11. ^ Markar, S. R.; Karthikesalingam, A. P.; Hagen, M. E.; Talamini, M.; Horgan, S.; Wagner, O. J. (2010). "Robotic vs. laparoscopic Nissen fundoplication for gastro-oesophageal reflux disease: systematic review and meta-analysis". The International Journal of Medical Robotics and Computer Assisted Surgery. 6 (2): 125–131. doi:10.1002/rcs.309. PMID 20506440. S2CID 23663135.
  12. ^ Richter, Joel E.; Kumar, Ambuj; Lipka, Seth; Miladinovic, Branko; Velanovich, Vic (April 2018). "Efficacy of Laparoscopic Nissen Fundoplication vs Transoral Incisionless Fundoplication or Proton Pump Inhibitors in Patients With Gastroesophageal Reflux Disease: A Systematic Review and Network Meta-analysis". Gastroenterology. 154 (5): 1298–1308.e7. doi:10.1053/j.gastro.2017.12.021. ISSN 1528-0012. PMID 29305934.
  13. ^ Tristão, Luca Schiliró; Tustumi, Francisco; Tavares, Guilherme; Bernardo, Wanderley Marques (April 2021). "Fundoplication versus oral proton pump inhibitors for gastroesophageal reflux disease: a systematic review and meta-analysis of randomized clinical trials". Esophagus. 18 (2): 173–180. doi:10.1007/s10388-020-00806-w. ISSN 1612-9067. PMID 33527310. S2CID 231746674.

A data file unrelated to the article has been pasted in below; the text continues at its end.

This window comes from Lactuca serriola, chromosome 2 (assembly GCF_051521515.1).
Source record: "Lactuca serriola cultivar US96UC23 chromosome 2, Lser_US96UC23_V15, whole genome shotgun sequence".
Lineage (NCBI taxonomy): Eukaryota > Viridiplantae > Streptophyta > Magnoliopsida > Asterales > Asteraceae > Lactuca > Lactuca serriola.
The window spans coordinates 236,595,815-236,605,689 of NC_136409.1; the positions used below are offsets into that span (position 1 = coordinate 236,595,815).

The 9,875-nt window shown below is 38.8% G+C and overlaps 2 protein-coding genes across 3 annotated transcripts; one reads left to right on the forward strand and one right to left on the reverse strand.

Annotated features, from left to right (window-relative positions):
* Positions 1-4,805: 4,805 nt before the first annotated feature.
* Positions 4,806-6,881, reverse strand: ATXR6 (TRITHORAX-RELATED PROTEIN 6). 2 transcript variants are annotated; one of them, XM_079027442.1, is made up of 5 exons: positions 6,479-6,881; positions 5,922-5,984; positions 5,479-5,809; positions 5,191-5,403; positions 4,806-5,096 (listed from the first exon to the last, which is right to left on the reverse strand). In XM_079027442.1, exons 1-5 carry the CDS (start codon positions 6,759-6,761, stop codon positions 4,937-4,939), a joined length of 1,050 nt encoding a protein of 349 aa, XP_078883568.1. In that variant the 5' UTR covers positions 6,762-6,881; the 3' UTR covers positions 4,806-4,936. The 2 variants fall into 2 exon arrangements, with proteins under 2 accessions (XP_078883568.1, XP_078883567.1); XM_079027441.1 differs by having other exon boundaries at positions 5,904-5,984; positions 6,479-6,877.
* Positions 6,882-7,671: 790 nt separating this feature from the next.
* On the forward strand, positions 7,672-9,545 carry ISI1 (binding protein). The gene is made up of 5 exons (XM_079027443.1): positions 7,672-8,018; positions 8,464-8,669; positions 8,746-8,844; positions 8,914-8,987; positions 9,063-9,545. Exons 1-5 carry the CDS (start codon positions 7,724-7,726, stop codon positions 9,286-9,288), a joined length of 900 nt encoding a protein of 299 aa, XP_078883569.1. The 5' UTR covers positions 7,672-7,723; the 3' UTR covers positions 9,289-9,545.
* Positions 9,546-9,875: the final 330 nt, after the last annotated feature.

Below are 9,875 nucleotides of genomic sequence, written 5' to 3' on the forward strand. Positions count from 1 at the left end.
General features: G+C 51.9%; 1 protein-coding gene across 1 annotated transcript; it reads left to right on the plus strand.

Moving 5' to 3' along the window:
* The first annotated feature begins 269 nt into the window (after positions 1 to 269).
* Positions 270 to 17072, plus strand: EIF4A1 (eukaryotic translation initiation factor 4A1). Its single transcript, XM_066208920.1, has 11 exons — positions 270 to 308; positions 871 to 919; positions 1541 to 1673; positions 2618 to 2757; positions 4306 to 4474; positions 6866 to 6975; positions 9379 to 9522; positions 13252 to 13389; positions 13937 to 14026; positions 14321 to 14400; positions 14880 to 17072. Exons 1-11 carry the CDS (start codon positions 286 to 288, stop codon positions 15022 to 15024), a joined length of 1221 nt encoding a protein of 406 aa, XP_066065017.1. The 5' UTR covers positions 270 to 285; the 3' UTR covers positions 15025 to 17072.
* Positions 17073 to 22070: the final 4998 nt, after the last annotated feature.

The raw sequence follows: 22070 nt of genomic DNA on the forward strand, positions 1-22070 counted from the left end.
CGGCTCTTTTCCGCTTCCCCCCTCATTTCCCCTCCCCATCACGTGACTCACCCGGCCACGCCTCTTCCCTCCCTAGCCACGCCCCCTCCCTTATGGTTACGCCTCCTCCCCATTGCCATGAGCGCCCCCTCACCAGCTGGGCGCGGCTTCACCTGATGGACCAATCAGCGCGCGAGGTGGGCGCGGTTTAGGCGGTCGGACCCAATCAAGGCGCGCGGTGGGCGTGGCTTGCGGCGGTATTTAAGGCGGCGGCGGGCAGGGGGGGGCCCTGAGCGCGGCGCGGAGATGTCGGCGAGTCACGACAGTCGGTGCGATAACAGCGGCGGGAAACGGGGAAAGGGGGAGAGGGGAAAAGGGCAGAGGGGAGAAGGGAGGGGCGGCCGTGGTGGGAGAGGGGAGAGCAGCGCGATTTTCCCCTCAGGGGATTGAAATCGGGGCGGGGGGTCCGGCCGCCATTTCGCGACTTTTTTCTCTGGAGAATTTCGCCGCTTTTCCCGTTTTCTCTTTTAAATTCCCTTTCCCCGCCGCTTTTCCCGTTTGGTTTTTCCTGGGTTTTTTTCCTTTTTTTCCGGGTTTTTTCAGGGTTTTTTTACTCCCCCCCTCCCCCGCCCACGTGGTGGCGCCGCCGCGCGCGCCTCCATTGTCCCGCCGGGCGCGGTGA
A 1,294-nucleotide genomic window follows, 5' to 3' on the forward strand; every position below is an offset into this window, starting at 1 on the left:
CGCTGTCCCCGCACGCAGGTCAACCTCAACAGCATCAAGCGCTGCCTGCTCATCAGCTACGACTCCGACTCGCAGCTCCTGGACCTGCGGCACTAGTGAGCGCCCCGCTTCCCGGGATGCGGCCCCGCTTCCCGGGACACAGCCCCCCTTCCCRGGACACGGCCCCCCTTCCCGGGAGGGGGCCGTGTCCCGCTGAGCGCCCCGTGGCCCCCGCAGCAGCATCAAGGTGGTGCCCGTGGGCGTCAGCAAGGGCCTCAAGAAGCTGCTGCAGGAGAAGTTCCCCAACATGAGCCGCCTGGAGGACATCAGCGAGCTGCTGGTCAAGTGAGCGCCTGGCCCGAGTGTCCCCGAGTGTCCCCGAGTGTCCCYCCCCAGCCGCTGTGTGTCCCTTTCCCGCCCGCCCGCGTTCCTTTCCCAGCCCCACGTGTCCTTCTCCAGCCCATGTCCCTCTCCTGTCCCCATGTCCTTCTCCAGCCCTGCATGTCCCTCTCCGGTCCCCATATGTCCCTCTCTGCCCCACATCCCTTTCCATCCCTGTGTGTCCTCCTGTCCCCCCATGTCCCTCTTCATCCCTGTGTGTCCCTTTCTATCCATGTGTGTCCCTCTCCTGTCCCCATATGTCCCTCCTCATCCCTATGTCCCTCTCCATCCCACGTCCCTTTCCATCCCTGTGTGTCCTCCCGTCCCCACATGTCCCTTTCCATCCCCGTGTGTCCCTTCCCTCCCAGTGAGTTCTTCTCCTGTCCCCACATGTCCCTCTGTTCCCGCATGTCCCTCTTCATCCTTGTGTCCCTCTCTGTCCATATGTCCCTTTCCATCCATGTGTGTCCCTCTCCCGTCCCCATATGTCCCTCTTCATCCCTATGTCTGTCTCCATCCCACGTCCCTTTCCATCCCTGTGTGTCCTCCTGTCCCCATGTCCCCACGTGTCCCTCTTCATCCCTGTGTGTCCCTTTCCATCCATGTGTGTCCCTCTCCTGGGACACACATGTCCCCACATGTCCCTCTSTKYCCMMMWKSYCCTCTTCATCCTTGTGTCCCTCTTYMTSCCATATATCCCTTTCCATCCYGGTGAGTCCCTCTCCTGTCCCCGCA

14. ^ Waring JP (1999). "Postfundoplication complications. Prevention and management". Gastroenterol. Clin. North Am. 28 (4): 1007–19, viii–ix. doi:10.1016/S0889-8553(05)70102-3. PMID 10695014.
  15. ^ Curet MJ, Josloff RK, Schoeb O, Zucker KA; Josloff; Schoeb; Zucker (1999). "Laparoscopic reoperation for failed antireflux procedures". Archives of Surgery. 134 (5): 559–63. doi:10.1001/archsurg.134.5.559. PMID 10323431.{{cite journal}}: CS1 maint: multiple names: authors list (link)
  16. ^ a b Booth, M.I. (2003). "Treatments: What Is the Current Rate of Gas-Bloat Syndrome Following Open and Laparoscopic Antireflux Surgery?". In Giuli, R.; Siewert, J.R; Couturier, D.; Scarpignato, C. (eds.). Barrett's Esophagus. Vol. 6. OESO, UNESCO.
  17. ^ Herron, D. M.; Swanström, L. L.; Ramzi, N.; Hansen, P. D. (December 1999). "Factors predictive of dysphagia after laparoscopic Nissen fundoplication". Surgical Endoscopy. 13 (12): 1180–1183. doi:10.1007/PL00009616. ISSN 0930-2794. PMID 10594261. S2CID 20831084.
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  19. ^ a b Yadlapati, Rena; Hungness, Eric S.; Pandolfino, John E. (August 2018). "Complications of Antireflux Surgery". The American Journal of Gastroenterology. 113 (8): 1137–1147. doi:10.1038/s41395-018-0115-7. ISSN 1572-0241. PMC 6394217. PMID 29899438.
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  21. ^ Spechler, Stuart Jon (March 2004). "The Management of Patients Who Have "Failed" Antireflux Surgery". American Journal of Gastroenterology. 99 (3): 552–561. doi:10.1111/j.1572-0241.2004.04081.x. ISSN 0002-9270. PMID 15056101. S2CID 6795623.